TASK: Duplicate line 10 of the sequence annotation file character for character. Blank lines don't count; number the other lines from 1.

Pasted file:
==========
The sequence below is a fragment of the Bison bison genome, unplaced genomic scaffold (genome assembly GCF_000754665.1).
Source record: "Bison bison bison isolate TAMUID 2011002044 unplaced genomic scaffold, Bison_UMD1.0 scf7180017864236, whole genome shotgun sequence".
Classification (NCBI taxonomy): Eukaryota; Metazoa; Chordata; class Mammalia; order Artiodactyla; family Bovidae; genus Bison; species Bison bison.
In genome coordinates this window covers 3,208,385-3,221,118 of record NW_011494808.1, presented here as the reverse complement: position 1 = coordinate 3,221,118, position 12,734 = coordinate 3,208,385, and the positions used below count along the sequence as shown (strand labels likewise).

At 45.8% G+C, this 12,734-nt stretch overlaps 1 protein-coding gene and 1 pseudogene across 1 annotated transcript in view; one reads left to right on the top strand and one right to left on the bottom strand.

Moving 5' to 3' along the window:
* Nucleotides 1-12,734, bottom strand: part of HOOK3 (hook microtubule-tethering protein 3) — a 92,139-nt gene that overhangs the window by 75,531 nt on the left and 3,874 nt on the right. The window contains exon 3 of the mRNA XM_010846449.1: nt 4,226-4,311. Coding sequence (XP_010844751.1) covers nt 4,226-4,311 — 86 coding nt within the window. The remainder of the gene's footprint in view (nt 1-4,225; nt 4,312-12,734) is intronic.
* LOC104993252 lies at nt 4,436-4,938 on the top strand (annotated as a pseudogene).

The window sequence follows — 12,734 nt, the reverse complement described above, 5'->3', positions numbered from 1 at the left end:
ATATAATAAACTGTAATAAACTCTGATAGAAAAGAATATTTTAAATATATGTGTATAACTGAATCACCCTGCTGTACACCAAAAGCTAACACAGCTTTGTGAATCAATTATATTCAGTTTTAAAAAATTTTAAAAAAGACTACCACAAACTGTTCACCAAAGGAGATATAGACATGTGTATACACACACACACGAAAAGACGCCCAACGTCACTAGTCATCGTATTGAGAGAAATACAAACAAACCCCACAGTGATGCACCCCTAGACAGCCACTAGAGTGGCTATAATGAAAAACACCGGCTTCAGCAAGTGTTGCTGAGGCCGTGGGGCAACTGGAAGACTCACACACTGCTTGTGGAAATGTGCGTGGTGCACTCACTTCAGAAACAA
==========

ATATAATAAACTGTAATAAACTCTGATAGAAAAGAATATTTTAAATATATGTGTATAACTGAATCACCCTGCTGTACACCAAAAGCTAACACAGCTTTGTGAATCAATTATATTCAGTTTTAAAAAATTTTAAAAAAGACTACCACAAACTGTTCACCAAAGGAGATATAGACATGTGTATACACACACACACGAAAAGACGCCCAACGTCACTAGTCATCGTATTGAGAGAAATACAAACAAACCCCACAGTGATGCACCCCTAGACAGCCACTAGAGTGGCTATAATGAAAAACACCGGCTTCAGCAAGTGTTGCTGAGGCCGTGGGGCAACTGGAAGACTCACACACTGCTTGTGGAAATGTGCGTGGTGCACTCACTTCAGAAACAA